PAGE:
As for community support, he said the two-site model was preferred by most. “The community has consistently identified travel times and access as two of the criteria for future planning and the two-acute-sites model thus met this need.”
In addition, how the community will come up with its share of the funding must also be demonstrated as part of its capital plan development proposal. “And the task force felt that no model would ever be completed if those responsible for helping to pay for it weren’t in support of it,” said Renwick. He said the task force also heard from elected officials who also noted that their willingness to consider contributions to the local share depended a great deal on the model and their preference was also for the two-acute-site models.
While the model chosen by the task force appears similar to what is in place today, it is not the same. Those present heard that some of the services currently offered at the hospital will be moved to organizations in the community, and there are plans to add an MRI in one of the sites as well as stroke rehabilitation beds, to name some of the changes proposed, according to Renwick.
Mitchell has stated repeatedly that the integration of health care services is the way of the future with the patient at the centre and the hospital becoming simply one component of a greater system.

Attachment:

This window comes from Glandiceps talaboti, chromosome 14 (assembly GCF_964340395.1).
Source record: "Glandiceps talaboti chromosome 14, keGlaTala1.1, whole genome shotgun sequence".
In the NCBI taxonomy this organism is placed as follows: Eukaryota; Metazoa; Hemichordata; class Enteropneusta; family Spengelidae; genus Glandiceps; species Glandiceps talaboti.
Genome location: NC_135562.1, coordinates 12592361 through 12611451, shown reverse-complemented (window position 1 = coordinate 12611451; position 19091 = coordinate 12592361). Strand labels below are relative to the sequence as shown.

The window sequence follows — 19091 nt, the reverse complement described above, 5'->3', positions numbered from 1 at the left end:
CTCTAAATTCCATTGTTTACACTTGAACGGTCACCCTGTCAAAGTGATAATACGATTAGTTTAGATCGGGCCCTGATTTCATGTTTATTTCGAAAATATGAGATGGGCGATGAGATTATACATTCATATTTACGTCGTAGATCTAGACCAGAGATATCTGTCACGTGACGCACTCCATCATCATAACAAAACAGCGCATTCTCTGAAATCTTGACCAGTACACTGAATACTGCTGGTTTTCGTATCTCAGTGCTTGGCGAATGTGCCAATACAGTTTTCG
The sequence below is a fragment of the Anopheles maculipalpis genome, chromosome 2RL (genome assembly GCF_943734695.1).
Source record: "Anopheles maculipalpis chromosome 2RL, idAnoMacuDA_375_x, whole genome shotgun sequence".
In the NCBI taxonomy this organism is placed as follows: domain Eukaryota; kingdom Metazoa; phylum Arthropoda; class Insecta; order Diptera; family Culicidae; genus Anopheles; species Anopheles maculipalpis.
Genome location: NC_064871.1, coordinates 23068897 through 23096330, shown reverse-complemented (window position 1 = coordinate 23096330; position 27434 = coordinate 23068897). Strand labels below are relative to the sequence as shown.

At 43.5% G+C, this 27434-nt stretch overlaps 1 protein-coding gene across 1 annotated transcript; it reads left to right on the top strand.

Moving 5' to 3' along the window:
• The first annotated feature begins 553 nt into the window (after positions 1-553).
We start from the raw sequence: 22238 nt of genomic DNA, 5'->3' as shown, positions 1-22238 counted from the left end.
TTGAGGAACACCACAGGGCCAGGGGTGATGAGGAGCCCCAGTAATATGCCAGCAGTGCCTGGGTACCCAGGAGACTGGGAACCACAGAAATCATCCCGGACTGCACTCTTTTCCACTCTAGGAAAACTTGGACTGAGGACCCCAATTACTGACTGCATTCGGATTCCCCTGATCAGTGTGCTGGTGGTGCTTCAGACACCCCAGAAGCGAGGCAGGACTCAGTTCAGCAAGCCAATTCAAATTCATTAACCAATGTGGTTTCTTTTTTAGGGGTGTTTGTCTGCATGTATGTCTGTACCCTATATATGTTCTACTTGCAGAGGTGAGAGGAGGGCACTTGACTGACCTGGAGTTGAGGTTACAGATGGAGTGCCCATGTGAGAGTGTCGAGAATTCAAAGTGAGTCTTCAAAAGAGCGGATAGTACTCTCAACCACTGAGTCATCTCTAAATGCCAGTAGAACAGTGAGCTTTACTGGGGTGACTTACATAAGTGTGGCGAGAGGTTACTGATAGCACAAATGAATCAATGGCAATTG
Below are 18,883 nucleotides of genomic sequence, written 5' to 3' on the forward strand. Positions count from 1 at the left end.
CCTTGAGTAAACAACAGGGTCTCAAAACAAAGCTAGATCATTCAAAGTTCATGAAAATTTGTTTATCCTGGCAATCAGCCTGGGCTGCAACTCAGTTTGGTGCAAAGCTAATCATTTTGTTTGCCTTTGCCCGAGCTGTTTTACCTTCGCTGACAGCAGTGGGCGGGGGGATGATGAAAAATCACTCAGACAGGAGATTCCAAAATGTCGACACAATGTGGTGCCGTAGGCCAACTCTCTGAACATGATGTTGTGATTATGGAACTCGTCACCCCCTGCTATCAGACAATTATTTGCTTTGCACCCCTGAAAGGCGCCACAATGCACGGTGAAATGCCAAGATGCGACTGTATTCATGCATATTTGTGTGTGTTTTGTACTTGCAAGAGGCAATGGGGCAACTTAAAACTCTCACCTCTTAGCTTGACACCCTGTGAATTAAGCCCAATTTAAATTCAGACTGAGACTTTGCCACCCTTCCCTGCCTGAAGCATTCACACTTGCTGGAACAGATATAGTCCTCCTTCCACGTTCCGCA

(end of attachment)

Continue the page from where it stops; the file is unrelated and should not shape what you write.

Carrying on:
“So the question we get is, ‘well what will it look like in 30 years?’ and the answer of it is, I don’t really know… things change very rapidly, I think we all know that, and they’re expected to continue to do so in the future,” he said, adding that the model being recommended by the task force aims to remain flexible “to accommodate those things that we don’t know.”
Renwick said the recommended model will continue to be reviewed, updated and revised as necessary through the various Ministry-mandated stages of planning.
The task force will continue working on the model, provided its recommendation is endorsed by the hospital board. Renwick said the next step would be to move to part B, the bricks and mortar part of the model. “Many questions abound about the bricks and mortar, the part B part, you know, where will the two sites be located? Will we reuse all or some of our existing buildings? Will we use it as one large project? Will we take a phased approach? What’s the best costing method available?” he questioned, adding that the task force will continue to oversee that work and communicate its progress as it moves forward.
“The devil’s in the detail,” said Huntsville Mayor Scott Aitchison after the meeting. Aitchison also sits on the task force and said he is pleased with its final recommendation.
Renwick recognized and thanked all of the task force members who have lent their time to study the three models as well as senior staff at MAHC for their support.
A webcast of the presentation can be viewed here.
The hospital board will hold a closed session meeting on Thursday, Aug. 9 and is expected to vote on the recommendation and issue a press release on Friday, Aug. 10. Whether a recorded vote takes place depends on whether one of the board members asks for it, according to MAHC Corporate Communications Officer Allyson Snelling. It is not clear whether the press release from the hospital board will detail how each board member voted on the task force’s recommendation.
Don’t miss out on Doppler! Sign up for our free newsletter here.